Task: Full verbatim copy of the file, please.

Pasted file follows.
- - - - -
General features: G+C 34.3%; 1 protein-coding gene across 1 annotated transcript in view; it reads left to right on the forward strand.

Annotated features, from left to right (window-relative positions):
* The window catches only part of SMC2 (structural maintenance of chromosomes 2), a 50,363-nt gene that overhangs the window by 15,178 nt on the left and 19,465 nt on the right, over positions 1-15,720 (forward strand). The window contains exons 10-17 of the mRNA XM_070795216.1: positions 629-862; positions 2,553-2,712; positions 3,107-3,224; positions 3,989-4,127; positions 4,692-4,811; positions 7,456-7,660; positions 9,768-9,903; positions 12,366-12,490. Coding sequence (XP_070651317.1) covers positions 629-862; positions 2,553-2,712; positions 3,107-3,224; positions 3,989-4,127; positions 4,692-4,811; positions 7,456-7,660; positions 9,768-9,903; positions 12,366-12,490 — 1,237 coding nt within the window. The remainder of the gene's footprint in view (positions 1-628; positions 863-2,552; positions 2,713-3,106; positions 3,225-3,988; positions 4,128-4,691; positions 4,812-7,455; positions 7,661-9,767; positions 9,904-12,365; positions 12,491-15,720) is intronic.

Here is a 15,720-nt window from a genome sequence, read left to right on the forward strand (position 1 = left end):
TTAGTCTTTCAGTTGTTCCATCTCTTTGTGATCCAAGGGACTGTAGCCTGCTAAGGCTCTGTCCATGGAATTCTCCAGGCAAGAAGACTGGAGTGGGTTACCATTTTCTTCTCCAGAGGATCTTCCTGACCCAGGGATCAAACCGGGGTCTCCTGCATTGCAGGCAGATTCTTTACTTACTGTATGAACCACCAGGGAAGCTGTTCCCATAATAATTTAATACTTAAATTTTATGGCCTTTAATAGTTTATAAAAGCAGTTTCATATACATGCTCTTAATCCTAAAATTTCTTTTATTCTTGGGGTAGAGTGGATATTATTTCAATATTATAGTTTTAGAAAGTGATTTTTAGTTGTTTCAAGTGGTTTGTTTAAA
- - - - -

General features: G+C 34.3%; 1 protein-coding gene across 1 annotated transcript in view; it reads left to right on the forward strand.

Annotated features, from left to right (window-relative positions):
* The window catches only part of SMC2 (structural maintenance of chromosomes 2), a 50,363-nt gene that overhangs the window by 15,178 nt on the left and 19,465 nt on the right, over positions 1-15,720 (forward strand). The window contains exons 10-17 of the mRNA XM_070795216.1: positions 629-862; positions 2,553-2,712; positions 3,107-3,224; positions 3,989-4,127; positions 4,692-4,811; positions 7,456-7,660; positions 9,768-9,903; positions 12,366-12,490. Coding sequence (XP_070651317.1) covers positions 629-862; positions 2,553-2,712; positions 3,107-3,224; positions 3,989-4,127; positions 4,692-4,811; positions 7,456-7,660; positions 9,768-9,903; positions 12,366-12,490 — 1,237 coding nt within the window. The remainder of the gene's footprint in view (positions 1-628; positions 863-2,552; positions 2,713-3,106; positions 3,225-3,988; positions 4,128-4,691; positions 4,812-7,455; positions 7,661-9,767; positions 9,904-12,365; positions 12,491-15,720) is intronic.

Here is a 15,720-nt window from a genome sequence, read left to right on the forward strand (position 1 = left end):
TTAGTCTTTCAGTTGTTCCATCTCTTTGTGATCCAAGGGACTGTAGCCTGCTAAGGCTCTGTCCATGGAATTCTCCAGGCAAGAAGACTGGAGTGGGTTACCATTTTCTTCTCCAGAGGATCTTCCTGACCCAGGGATCAAACCGGGGTCTCCTGCATTGCAGGCAGATTCTTTACTTACTGTATGAACCACCAGGGAAGCTGTTCCCATAATAATTTAATACTTAAATTTTATGGCCTTTAATAGTTTATAAAAGCAGTTTCATATACATGCTCTTAATCCTAAAATTTCTTTTATTCTTGGGGTAGAGTGGATATTATTTCAATATTATAGTTTTAGAAAGTGATTTTTAGTTGTTTCAAGTGGTTTGTTTAAA